Don’t toss out your dental scrap, recycle it instead

Too often, practices see dental scrap they generate as little more than a compliance headache.

However, this perception likely leads dentists to throw away thousands of dollars in precious metals every year. In fact, recycling dental scrap with an experienced refiner is both environmentally friendly and can generate additional income that can be used for capital improvements, employee bonuses, or donated to charity.

Without much hassle, dental practices can develop and implement a comprehensive recycling plan that will streamline their recycling process, handle regulatory and environmental compliance, and capture the true value of the precious metals in their dental scrap.

Why recycle?

Throwing dental scrap in the rubbish is detrimental to the environment. Materials like silver and mercury can seep into the soil, hurt natural ecosystems, and pollute fresh water sources. Recycling these materials for reuse in other products is the most environmentally friendly thing that dentists can do.

In addition to its environmental benefits, dental scrap can be valuable and should always be recycled.

Crowns, bridges, caps, inlays, porcelain-fused-to-metal crowns (PFMs), and other dental scrap generally contain a mix of gold, platinum, palladium, or silver. An experienced refiner can isolate the precious metals in the dental scrap and will pay you for the value of the extracted material. When dentists throw away these precious metals, the scrap is lost in landfills, which is terrible for the environment and results in a financial loss for the practice.

How to value dental scrap

Many dentists mistakenly treat amalgam waste and dental scrap the same. In fact, they are very different, and dentists should take care to separate valuable dental material from their amalgam.

Precious metals are non-corrosive and non-toxic, which make them ideally suited for use in dental applications. However, because these metals are also soft and malleable, they must be mixed with base metals, like copper or tin, which makes the dental implants harder and more durable. This mixture of precious and base metals creates what is known as an alloy.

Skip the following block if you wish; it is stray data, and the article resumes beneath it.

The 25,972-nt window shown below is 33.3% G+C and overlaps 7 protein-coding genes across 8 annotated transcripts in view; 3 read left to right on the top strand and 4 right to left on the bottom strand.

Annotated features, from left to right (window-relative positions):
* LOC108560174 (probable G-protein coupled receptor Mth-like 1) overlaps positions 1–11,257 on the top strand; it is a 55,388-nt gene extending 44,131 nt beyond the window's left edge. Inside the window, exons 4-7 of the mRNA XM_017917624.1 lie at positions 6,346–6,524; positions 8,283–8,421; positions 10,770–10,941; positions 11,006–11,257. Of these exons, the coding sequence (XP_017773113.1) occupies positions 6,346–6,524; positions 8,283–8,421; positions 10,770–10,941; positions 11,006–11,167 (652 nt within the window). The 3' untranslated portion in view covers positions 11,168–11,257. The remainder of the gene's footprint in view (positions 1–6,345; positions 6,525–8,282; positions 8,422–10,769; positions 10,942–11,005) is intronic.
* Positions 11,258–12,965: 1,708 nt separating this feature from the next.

Since every dental alloy is a unique blend of metals, properly determining the contents requires scientific evaluation known as an “assay.” An assay is the process in which metals are melted down and evaluated to determine composition. Without a proper assay, it is impossible to know the composition of an alloy or dental implants.

Not all dental implants are the same, and nearly identical looking bridges may have significantly different compositions. For example, one bridge could contain 17% gold, while another bridge could contain 50% gold. While these two bridges look similar, they have substantially different values.

Due to the necessary nature of the evaluation process, recycling your dental materials with a metal refinery is the only way to ensure you are fairly compensated. Merely weighing the scrap and offering cash on the spot is not an accurate or smart way to recycle. Potential buyers offering cash without performing an assay on your material have no way of knowing its makeup and will make a conservative offer for pennies on the dollar.

Gold isn’t always king

Gold is not the only metal worth recycling in dental scrap. For example, palladium, a gray metal commonly used in dental applications, is also very valuable. Palladium nearly doubled in value from August 2018 to April 2019, skyrocketing from around $1,222 AUD/oz. to over $2,157 AUD/oz. according to


Dentists who only collect scrap material with a golden yellow color are throwing away as much as 50% of the value in their dental scrap. The clear lesson is that dentists should not try to curate their own material by collecting what looks like gold but should instead send all their dental scrap to a refiner who will properly test and recycle it.

Too many dentists do not fully appreciate the environmental impacts or potential revenue from recycling their dental scrap. Viewing scrap recycling as just a compliance or regulatory issue misses the benefits gained from recycling scrap with an experienced refinery.

Adopting the habit of collecting and recycling extracted dental implants will generate revenue that can be used to fund staff bonuses, buy new equipment, or support a local charity. It’s clear that dental scrap recycling is an important, but often ignored aspect of running any dental practice. Instead of treating dental scrap as waste, dentists should separate the valuable precious metals found within the scrap to benefit their employees, patients, and practice.

(article by Bob Torrissi, Vice President of Garfield Refining Company)

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